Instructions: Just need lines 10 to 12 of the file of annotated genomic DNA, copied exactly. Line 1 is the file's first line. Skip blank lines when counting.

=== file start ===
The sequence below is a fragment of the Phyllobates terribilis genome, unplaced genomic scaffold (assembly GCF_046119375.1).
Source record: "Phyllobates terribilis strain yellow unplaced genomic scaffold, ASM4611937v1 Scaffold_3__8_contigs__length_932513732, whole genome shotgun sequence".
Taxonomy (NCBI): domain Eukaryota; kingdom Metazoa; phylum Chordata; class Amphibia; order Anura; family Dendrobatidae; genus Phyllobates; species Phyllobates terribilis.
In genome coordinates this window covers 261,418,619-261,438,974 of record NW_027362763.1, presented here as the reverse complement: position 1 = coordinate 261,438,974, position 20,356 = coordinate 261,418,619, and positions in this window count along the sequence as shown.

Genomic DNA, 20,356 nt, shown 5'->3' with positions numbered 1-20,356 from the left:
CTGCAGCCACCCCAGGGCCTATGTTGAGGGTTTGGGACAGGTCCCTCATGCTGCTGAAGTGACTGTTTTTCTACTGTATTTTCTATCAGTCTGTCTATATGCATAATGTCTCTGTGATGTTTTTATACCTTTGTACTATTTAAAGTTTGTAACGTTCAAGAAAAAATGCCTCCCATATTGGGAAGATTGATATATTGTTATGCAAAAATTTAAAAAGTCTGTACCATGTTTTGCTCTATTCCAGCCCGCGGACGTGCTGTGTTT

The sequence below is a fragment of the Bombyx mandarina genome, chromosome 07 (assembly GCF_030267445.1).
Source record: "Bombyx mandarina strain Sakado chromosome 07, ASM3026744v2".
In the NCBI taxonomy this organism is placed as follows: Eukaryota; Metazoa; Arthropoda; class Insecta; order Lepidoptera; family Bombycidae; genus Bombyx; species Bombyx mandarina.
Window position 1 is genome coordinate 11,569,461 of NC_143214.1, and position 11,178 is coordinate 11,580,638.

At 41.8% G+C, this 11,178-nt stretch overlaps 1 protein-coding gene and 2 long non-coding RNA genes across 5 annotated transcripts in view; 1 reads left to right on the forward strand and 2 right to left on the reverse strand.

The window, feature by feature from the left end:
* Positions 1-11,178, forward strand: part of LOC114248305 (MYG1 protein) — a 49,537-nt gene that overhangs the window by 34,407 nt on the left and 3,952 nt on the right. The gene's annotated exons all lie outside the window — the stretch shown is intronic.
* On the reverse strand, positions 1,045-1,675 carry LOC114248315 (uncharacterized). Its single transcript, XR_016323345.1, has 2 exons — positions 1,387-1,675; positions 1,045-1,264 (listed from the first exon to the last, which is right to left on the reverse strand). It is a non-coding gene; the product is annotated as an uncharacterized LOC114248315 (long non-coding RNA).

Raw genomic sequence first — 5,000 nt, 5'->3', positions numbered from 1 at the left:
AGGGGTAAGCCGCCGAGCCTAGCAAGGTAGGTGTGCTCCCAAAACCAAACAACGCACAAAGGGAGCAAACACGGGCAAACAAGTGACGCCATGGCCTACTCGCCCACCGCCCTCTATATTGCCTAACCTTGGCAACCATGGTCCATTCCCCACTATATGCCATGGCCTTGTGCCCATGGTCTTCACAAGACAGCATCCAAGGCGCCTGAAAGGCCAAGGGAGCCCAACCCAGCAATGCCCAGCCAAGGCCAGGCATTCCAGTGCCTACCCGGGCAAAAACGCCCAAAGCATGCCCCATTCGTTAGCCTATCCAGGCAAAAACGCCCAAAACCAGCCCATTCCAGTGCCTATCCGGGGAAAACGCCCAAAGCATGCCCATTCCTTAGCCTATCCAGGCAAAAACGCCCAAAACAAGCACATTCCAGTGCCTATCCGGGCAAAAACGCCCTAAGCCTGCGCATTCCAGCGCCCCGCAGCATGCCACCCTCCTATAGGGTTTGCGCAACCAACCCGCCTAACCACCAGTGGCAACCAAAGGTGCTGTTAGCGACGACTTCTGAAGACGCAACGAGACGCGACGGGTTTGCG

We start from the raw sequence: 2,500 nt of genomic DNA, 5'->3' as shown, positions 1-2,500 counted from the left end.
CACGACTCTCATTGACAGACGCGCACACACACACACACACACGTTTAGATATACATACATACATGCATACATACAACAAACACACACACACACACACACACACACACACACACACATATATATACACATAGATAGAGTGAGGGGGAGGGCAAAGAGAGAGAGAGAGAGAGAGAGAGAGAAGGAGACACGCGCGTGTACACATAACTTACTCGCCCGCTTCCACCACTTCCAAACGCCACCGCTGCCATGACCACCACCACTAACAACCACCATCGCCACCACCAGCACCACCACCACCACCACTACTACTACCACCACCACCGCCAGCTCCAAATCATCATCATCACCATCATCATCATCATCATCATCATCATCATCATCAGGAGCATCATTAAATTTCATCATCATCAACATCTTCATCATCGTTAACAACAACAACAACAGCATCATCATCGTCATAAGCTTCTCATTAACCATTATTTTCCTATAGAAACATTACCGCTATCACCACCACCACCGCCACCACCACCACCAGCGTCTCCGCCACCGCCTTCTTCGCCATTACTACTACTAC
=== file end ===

Window position 1 is genome coordinate 11,569,461 of NC_143214.1, and position 11,178 is coordinate 11,580,638.

At 41.8% G+C, this 11,178-nt stretch overlaps 1 protein-coding gene and 2 long non-coding RNA genes across 5 annotated transcripts in view; 1 reads left to right on the forward strand and 2 right to left on the reverse strand.

The window, feature by feature from the left end: